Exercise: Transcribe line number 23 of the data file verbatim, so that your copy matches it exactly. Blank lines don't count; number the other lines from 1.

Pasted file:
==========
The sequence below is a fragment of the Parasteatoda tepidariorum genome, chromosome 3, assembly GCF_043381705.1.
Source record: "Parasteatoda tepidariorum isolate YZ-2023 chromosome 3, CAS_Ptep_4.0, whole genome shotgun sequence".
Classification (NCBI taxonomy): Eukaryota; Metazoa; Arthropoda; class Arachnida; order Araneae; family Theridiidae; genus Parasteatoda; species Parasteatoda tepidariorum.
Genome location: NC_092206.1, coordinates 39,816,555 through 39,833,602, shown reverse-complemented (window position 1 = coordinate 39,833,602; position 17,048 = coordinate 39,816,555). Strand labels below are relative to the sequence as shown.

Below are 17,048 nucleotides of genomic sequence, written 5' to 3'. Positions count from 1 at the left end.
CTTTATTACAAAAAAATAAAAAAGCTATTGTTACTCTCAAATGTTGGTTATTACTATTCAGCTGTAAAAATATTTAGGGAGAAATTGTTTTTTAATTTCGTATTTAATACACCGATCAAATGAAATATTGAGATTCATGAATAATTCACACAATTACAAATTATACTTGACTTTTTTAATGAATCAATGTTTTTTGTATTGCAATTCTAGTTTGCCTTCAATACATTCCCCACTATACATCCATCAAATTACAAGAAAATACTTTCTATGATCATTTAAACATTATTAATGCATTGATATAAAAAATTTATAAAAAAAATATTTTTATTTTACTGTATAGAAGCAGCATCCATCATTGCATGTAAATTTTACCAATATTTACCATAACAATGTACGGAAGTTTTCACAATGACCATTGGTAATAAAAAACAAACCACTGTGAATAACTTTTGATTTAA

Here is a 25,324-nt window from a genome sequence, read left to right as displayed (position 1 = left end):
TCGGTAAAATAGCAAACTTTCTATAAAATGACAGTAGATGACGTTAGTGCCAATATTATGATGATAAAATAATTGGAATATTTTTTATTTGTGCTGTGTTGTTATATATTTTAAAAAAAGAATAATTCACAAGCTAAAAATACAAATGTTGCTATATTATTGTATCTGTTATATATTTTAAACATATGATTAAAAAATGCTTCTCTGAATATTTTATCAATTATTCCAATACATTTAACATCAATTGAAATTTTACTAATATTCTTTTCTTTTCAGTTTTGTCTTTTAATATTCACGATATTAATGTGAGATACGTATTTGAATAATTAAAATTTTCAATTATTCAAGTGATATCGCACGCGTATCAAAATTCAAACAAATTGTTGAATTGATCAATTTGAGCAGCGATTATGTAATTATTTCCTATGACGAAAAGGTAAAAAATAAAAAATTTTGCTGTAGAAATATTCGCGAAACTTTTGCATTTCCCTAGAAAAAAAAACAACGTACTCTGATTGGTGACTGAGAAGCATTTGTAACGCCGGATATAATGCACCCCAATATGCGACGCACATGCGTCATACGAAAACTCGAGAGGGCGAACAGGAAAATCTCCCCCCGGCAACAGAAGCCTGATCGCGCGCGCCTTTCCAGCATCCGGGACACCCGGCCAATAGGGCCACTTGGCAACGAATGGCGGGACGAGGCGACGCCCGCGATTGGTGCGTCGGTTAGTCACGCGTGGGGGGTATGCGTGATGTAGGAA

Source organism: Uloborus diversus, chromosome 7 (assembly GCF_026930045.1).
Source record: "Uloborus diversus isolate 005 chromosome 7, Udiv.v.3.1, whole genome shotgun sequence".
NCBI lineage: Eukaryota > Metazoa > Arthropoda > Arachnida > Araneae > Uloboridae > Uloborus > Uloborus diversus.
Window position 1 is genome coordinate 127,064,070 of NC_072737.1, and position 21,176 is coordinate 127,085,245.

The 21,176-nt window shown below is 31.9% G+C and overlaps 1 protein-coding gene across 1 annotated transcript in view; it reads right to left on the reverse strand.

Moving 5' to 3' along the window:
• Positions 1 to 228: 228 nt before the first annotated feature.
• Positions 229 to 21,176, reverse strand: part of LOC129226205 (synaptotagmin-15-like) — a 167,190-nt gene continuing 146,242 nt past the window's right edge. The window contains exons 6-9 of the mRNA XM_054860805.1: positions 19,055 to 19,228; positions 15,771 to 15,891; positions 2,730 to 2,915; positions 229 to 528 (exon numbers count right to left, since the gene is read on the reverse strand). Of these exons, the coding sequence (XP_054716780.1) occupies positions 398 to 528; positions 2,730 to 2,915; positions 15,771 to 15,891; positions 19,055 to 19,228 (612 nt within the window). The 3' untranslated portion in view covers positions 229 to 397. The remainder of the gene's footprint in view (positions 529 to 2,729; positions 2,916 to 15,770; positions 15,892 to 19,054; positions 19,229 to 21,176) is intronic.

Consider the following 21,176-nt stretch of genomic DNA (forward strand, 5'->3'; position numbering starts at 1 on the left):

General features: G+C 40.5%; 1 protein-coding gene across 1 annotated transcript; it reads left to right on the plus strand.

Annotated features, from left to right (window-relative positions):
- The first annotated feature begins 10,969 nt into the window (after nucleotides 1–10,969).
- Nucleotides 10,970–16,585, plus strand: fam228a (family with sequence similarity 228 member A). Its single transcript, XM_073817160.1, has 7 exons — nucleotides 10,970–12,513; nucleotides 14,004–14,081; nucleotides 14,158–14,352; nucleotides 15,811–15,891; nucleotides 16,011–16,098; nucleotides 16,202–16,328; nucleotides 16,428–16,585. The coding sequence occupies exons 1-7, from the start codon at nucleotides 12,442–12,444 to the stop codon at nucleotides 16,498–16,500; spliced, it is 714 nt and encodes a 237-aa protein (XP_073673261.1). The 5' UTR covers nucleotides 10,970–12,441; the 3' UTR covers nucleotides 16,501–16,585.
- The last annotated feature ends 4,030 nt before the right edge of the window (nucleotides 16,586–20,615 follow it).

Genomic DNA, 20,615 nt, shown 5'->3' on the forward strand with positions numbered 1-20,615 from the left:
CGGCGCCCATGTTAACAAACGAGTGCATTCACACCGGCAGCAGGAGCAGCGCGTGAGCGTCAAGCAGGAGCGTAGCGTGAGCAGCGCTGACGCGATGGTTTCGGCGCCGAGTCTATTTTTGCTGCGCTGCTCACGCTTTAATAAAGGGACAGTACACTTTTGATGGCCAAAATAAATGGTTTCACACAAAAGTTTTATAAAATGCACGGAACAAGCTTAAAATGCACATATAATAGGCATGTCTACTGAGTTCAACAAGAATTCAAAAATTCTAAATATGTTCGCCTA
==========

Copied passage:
Genomic DNA, 20,615 nt, shown 5'->3' on the forward strand with positions numbered 1-20,615 from the left: